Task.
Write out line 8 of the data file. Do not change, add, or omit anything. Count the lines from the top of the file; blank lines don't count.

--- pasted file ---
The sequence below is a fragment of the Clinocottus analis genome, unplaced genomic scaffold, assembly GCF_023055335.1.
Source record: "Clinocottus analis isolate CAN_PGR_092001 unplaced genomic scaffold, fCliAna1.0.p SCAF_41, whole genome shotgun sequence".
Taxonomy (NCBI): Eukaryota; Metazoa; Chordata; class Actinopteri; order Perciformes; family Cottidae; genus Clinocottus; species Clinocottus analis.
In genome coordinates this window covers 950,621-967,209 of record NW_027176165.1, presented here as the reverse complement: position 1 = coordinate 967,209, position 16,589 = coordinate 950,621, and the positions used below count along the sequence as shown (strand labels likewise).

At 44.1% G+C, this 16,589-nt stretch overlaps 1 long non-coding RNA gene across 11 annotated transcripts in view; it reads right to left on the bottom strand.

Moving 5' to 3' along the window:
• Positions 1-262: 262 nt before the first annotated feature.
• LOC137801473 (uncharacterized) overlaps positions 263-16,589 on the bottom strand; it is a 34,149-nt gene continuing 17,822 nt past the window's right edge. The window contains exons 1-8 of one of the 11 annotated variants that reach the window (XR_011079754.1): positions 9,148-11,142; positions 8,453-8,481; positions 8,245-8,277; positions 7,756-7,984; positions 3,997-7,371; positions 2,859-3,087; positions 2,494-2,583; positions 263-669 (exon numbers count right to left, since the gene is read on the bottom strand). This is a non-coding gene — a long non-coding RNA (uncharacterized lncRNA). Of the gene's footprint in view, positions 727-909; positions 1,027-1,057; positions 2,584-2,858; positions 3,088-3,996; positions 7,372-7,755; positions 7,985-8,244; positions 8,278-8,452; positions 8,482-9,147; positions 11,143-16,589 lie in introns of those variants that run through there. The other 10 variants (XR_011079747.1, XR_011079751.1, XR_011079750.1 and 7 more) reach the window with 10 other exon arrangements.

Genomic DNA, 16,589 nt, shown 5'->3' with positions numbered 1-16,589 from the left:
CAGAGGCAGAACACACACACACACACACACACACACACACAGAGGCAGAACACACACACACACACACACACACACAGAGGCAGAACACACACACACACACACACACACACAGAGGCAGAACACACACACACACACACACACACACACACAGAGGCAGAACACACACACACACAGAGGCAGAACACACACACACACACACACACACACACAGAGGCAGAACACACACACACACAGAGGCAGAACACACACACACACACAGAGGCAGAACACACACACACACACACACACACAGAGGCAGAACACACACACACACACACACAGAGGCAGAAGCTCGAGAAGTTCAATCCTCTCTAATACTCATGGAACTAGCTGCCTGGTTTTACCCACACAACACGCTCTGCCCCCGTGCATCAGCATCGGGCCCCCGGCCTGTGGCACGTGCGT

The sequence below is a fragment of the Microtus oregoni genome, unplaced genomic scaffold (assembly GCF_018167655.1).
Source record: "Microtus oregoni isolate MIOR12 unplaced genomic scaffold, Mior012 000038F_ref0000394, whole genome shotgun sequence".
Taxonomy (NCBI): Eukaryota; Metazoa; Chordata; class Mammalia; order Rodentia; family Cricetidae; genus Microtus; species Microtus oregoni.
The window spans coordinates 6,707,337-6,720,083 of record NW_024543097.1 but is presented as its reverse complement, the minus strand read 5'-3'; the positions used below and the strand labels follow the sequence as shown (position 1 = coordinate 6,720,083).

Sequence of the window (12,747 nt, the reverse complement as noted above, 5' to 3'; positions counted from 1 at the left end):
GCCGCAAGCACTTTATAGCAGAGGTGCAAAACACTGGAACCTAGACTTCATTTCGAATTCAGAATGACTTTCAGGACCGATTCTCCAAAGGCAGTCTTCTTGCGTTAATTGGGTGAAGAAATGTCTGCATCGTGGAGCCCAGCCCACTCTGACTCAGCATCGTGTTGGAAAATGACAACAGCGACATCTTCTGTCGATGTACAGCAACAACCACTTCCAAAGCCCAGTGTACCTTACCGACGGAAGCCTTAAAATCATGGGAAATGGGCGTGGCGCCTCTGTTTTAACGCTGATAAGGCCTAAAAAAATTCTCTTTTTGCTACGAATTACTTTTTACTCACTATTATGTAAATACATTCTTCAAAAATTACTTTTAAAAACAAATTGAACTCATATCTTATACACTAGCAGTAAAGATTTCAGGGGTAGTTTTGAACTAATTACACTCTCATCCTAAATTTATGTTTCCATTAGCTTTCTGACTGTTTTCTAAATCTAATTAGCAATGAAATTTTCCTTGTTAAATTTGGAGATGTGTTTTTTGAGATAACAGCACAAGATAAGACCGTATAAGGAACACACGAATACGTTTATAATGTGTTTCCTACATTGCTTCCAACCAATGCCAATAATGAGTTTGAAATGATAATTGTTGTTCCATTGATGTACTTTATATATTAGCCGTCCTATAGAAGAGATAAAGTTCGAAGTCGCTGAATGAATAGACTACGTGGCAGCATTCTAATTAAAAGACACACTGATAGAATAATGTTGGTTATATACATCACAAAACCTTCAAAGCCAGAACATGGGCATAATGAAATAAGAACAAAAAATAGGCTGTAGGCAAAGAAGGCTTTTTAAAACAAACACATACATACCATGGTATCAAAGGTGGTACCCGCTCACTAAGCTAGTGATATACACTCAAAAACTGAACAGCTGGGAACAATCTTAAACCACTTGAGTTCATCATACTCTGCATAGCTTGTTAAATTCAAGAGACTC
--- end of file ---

• LOC137801473 (uncharacterized) overlaps positions 263-16,589 on the bottom strand; it is a 34,149-nt gene continuing 17,822 nt past the window's right edge. The window contains exons 1-8 of one of the 11 annotated variants that reach the window (XR_011079754.1): positions 9,148-11,142; positions 8,453-8,481; positions 8,245-8,277; positions 7,756-7,984; positions 3,997-7,371; positions 2,859-3,087; positions 2,494-2,583; positions 263-669 (exon numbers count right to left, since the gene is read on the bottom strand). This is a non-coding gene — a long non-coding RNA (uncharacterized lncRNA). Of the gene's footprint in view, positions 727-909; positions 1,027-1,057; positions 2,584-2,858; positions 3,088-3,996; positions 7,372-7,755; positions 7,985-8,244; positions 8,278-8,452; positions 8,482-9,147; positions 11,143-16,589 lie in introns of those variants that run through there. The other 10 variants (XR_011079747.1, XR_011079751.1, XR_011079750.1 and 7 more) reach the window with 10 other exon arrangements.